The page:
Donald Trump: Warning to North Korea ‘wasn’t tough enough’

An inflatable version of Donald Trump as a chicken appeared outside the White House. Picture: AFP/Getty Images
An inflatable version of Donald Trump as a chicken appeared outside the White House. Picture: AFP/Getty Images
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US President Donald Trump has said that perhaps his “fire and fury” warning to North Korea “wasn’t tough enough”.

Mr Trump said North Korea had “better get their act together or they are going to be in trouble like few nations have ever been in trouble”.

The US president was addressing reporters during his holiday at his New Jersey golf club before a security briefing with top advisers.

It is the latest warning since he said earlier this week that North Korea faces “retaliation with fire and fury unlike any the world has seen before”.

North Korea has said it may attack the US Pacific territory of Guam in retaliation.

Referring to his comments earlier in the week Mr Trump said: “Maybe that statement wasn’t tough enough.”

He said North Korea had been “getting away with a tragedy that can’t be allowed”.

But he declined to say whether the US was considering a pre-emptive military strike, arguing that his administration never discusses such deliberations publicly. Mr Trump said it was time that somebody stood up to the pariah nation.

Flanked by US vice president Mike Pence, he said: “It may very well be tougher than I said.”

Mr Trump said the US “of course” would always consider negotiations with North Korea, but added that negotiations with the North have failed for the last 25 years. He accused his predecessors of failing to effectively address the North Korea problem.

Alluding to the threats against Guam, Mr Trump said if North Korea took any steps to even think about an attack, it would have reason to be nervous. “Things will happen to them like they never thought possible, OK?” Mr Trump said. Of North Korean leader Kim Jong-un, Mr Trump added: “He’s been pushing the world around for a long time.”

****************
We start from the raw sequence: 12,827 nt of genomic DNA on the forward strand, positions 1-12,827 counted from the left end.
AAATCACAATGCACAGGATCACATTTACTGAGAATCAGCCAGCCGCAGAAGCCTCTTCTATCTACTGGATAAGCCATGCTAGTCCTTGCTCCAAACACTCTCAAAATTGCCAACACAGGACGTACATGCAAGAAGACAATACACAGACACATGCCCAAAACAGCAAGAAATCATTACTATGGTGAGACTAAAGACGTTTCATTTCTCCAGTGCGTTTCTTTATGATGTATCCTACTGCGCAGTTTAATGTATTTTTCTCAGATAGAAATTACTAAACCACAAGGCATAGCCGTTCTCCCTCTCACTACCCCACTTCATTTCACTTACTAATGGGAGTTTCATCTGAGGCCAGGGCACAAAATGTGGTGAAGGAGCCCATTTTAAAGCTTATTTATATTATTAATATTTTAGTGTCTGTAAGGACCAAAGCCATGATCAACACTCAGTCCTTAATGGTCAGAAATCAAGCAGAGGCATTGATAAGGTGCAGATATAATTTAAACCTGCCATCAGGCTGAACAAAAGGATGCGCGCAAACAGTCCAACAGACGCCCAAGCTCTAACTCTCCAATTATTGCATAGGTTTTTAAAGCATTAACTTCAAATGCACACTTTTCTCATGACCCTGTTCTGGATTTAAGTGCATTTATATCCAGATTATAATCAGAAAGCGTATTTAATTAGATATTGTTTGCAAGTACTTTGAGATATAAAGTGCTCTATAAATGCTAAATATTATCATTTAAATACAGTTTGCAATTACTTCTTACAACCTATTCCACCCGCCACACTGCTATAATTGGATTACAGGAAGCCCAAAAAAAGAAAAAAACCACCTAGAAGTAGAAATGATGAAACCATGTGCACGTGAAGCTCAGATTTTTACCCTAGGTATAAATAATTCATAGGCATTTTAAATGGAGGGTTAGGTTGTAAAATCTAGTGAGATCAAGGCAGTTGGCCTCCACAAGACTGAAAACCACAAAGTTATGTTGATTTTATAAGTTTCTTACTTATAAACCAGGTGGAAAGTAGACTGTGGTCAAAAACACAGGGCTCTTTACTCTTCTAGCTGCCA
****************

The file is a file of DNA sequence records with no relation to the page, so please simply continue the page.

North Korea yesterday announced a detailed plan to launch a salvo of ballistic missiles toward Guam.

The announcement included the claim that the North is finalising a plan to fire four of its Hwasong-12 missiles over Japan and into waters around the tiny island, which hosts 7,000 US military personnel on two main bases and has a population of 160,000.

It said the plan could be sent to Mr Kim for approval within a week.

Japan and South Korea vowed a strong reaction if the North were to go through with the plan.

The plan involves the missiles hitting waters 19 to 25 miles from the island. It is unclear whether – or exactly why – North Korea would risk firing missiles so close to US territory. Such a launch would almost compel the US to attempt an intercept and possibly generate further escalation.

North Korea, no stranger to bluffing, frequently uses extremely bellicose rhetoric with warnings of military action to keep its adversaries on their heels.

It generally couches its threats with language stating it will not attack the United States unless it has been attacked first or has determined an attack is imminent.

But the statement raised worries amid threats from both sides.

Guam lies about 2,100 miles from the Korean Peninsula, and it is extremely unlikely Mr Kim’s government would risk annihilation with a 
pre-emptive attack on US citizens.

It is also unclear how reliable North Korea’s missiles would be against a distant target.